Richard Abels, president of the faculty senate and a history professor, said he had to think long and hard when he came to the Naval Academy in 1982. He got his graduate degrees at Columbia University, beginning in 1968 at the height of anti-Vietnam War fervor. While he was no rabid protester, he said, he was an admitted liberal.
"I had to ask myself if I truly believed in the Naval Academy's mission," Abels said. "And when I thought about it, I realized that absolutely I did. They have a duty to be guardians of our society, and I get to teach them to think critically. That's very attractive to me."
Gibbons said that while the Naval Academy holds midshipmen to the highest academic standards, the school is focused on more than academics.
"The U.S. Naval Academy's mission focuses on developing midshipmen into leaders of character for our Navy and Marine Corps," he said in an e-mail. "Through a rigorous four-year program, midshipmen are challenged to meet the highest moral, mental and physical standards so they are prepared to serve as combat leaders in the Navy and Marine Corps."
Salaries at the Naval Academy for full professors average about $103,000, quite high for a school with no graduate programs, according to published surveys. However, some faculty members complain that their salaries are about 15 percent to 20 percent lower than schools the academy is often compared to academically.
Another sore spot for some professors is that the academy leadership changes every few years. That occasionally leaves the civilian faculty members - sometimes referred to as the academy's "collective" or "corporate" memory - to fight changes ordered by administrators who often have much less experience in higher education than they do.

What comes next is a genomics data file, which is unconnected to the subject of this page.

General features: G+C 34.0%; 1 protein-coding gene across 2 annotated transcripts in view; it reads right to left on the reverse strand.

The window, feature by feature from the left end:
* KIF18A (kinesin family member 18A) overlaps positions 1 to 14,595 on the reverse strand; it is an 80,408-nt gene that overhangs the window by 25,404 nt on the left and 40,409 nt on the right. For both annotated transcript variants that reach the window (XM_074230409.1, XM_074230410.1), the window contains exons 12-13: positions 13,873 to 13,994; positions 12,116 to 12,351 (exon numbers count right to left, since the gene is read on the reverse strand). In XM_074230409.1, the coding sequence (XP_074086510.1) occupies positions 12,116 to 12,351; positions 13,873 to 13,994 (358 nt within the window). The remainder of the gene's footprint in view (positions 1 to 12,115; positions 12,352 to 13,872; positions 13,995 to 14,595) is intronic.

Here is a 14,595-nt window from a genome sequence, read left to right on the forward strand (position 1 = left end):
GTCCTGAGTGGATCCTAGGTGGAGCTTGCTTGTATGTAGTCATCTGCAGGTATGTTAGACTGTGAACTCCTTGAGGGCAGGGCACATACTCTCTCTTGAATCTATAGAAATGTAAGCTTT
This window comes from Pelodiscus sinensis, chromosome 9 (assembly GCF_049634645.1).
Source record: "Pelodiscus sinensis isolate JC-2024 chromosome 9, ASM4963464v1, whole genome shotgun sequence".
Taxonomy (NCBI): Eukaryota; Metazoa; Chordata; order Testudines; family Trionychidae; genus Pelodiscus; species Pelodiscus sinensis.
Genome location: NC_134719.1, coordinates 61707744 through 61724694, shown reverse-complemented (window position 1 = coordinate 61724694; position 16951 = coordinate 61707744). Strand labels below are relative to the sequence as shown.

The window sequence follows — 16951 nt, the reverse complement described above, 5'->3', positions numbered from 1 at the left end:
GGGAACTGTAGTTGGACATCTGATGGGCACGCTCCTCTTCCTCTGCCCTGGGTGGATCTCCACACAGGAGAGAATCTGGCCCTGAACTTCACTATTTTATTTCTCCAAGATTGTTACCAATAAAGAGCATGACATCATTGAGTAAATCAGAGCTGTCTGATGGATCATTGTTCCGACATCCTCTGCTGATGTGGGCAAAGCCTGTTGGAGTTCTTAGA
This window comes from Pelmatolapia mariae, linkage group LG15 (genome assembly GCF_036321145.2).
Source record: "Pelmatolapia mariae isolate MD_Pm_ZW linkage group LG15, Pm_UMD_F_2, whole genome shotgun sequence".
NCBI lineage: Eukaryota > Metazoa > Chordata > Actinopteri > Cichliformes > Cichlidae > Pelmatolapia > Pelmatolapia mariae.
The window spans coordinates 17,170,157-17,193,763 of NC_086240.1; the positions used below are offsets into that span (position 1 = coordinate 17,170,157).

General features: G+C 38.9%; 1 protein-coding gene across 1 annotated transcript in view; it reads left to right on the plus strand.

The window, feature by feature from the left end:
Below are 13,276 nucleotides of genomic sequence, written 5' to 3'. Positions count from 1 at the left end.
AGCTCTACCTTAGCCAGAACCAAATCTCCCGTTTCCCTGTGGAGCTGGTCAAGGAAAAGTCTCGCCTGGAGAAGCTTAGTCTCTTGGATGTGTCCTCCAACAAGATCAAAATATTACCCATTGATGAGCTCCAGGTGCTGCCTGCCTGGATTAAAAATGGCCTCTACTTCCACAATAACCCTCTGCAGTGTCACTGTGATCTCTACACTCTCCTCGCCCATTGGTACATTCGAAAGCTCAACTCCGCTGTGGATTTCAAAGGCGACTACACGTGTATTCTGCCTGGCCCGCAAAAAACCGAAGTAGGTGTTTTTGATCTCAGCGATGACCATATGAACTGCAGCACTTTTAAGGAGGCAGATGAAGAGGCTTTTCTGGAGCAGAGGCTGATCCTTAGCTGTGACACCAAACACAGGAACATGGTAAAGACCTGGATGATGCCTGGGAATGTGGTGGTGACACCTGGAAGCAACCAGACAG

Fleming said the school's education mission "ultimately seems to triumph, but not without a struggle with every new administration that has to be re-educated about the purpose of education."
The Naval Academy is also widely regarded as an institution that emphasizes teaching over research, something that has good and bad implications for faculty.
Ken Knowles, who teaches robotics and embedded computing in the academy's systems engineering department, part of one of the most highly regarded engineering programs in the country, said all professors in his department, regardless of the research they might be doing, must teach three classes a semester.
Many senior professors still teach introductory courses, he said, and there are no teaching assistants. This makes the academy quite an anomaly when you consider the renown of some of its professors, he said.
"We have some world-class researchers here, but all of us teach a full load because we're here to educate the midshipmen," he said.
For some professors, working at a teaching institution is a perfect fit.
Sommer Gentry just came to the academy after getting her doctorate in applied mathematics from the Massachusetts Institute of Technology. Because applied mathematics is a sought-after expertise inside academia and out, she could have gone to any number of universities. But because of her love for teaching, the Naval Academy was her first choice.
Gentry said that because of how talented the midshipmen are as students, the classroom atmosphere can be electric. The Mids are just as likely to speak openly, ask questions and challenge assumptions as were her students at MIT, Gentry said.
Professors say that while the classroom atmosphere is completely open, and often invigorating, it's dealing with the superintendent's office that can get them into trouble.
In Annapolis Autumn, the book he was prohibited from signing on campus, Fleming describes attending conferences where other academics questioned whether the academy offers a real education. He always counters that it does.
"I love midshipmen, but I am frustrated by the apparent ignorance of the administration regarding what professors are supposed to do," Fleming said. "My frustration waxes with each contact with the administration, and wanes during periods when I'm left alone to do my job."
Knowles said that like him, most professors who stay at the academy come to enjoy it.
"We take our jobs very seriously on the teaching side," the engineering professor said. "By the time faculty members are tenured, they have bought in to the program here and are usually very proud of the Naval Academy. After all, we could probably make a lot more money somewhere else."